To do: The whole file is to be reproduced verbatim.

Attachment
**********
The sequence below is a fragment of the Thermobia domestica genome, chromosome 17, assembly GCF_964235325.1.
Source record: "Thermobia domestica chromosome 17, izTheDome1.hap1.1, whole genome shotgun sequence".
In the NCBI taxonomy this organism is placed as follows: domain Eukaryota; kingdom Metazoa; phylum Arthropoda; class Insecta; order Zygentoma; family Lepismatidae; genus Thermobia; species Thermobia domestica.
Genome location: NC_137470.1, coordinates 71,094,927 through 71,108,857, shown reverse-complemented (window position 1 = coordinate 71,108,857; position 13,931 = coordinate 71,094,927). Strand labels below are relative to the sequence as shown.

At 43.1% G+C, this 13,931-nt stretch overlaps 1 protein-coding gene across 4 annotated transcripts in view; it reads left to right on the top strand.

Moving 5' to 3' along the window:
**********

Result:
The sequence below is a fragment of the Thermobia domestica genome, chromosome 17, assembly GCF_964235325.1.
Source record: "Thermobia domestica chromosome 17, izTheDome1.hap1.1, whole genome shotgun sequence".
In the NCBI taxonomy this organism is placed as follows: domain Eukaryota; kingdom Metazoa; phylum Arthropoda; class Insecta; order Zygentoma; family Lepismatidae; genus Thermobia; species Thermobia domestica.
Genome location: NC_137470.1, coordinates 71,094,927 through 71,108,857, shown reverse-complemented (window position 1 = coordinate 71,108,857; position 13,931 = coordinate 71,094,927). Strand labels below are relative to the sequence as shown.

At 43.1% G+C, this 13,931-nt stretch overlaps 1 protein-coding gene across 4 annotated transcripts in view; it reads left to right on the top strand.

Moving 5' to 3' along the window: